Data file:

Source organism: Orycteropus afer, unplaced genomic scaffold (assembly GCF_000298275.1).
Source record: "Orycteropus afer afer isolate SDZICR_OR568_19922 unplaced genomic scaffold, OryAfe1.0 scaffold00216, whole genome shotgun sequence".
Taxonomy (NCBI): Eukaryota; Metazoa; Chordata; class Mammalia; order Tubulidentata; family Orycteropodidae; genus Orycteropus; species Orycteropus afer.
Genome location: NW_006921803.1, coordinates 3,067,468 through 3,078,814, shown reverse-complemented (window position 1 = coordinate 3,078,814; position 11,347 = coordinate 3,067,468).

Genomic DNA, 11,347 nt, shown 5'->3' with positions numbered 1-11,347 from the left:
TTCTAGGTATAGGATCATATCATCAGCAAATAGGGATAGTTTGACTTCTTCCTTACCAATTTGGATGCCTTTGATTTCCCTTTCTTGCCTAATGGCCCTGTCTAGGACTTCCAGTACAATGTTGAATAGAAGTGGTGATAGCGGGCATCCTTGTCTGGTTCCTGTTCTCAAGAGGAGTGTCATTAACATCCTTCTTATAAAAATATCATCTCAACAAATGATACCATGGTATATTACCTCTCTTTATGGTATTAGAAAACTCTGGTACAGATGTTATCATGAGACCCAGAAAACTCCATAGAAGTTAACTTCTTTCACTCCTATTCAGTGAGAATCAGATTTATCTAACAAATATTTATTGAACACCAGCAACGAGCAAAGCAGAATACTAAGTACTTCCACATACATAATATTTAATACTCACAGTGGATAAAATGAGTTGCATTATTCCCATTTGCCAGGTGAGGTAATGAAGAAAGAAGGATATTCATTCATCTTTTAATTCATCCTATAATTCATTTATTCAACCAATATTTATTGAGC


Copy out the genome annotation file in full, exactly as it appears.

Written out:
Source organism: Orycteropus afer, unplaced genomic scaffold (assembly GCF_000298275.1).
Source record: "Orycteropus afer afer isolate SDZICR_OR568_19922 unplaced genomic scaffold, OryAfe1.0 scaffold00216, whole genome shotgun sequence".
Taxonomy (NCBI): Eukaryota; Metazoa; Chordata; class Mammalia; order Tubulidentata; family Orycteropodidae; genus Orycteropus; species Orycteropus afer.
Genome location: NW_006921803.1, coordinates 3,067,468 through 3,078,814, shown reverse-complemented (window position 1 = coordinate 3,078,814; position 11,347 = coordinate 3,067,468).

Genomic DNA, 11,347 nt, shown 5'->3' with positions numbered 1-11,347 from the left:
TTCTAGGTATAGGATCATATCATCAGCAAATAGGGATAGTTTGACTTCTTCCTTACCAATTTGGATGCCTTTGATTTCCCTTTCTTGCCTAATGGCCCTGTCTAGGACTTCCAGTACAATGTTGAATAGAAGTGGTGATAGCGGGCATCCTTGTCTGGTTCCTGTTCTCAAGAGGAGTGTCATTAACATCCTTCTTATAAAAATATCATCTCAACAAATGATACCATGGTATATTACCTCTCTTTATGGTATTAGAAAACTCTGGTACAGATGTTATCATGAGACCCAGAAAACTCCATAGAAGTTAACTTCTTTCACTCCTATTCAGTGAGAATCAGATTTATCTAACAAATATTTATTGAACACCAGCAACGAGCAAAGCAGAATACTAAGTACTTCCACATACATAATATTTAATACTCACAGTGGATAAAATGAGTTGCATTATTCCCATTTGCCAGGTGAGGTAATGAAGAAAGAAGGATATTCATTCATCTTTTAATTCATCCTATAATTCATTTATTCAACCAATATTTATTGAGC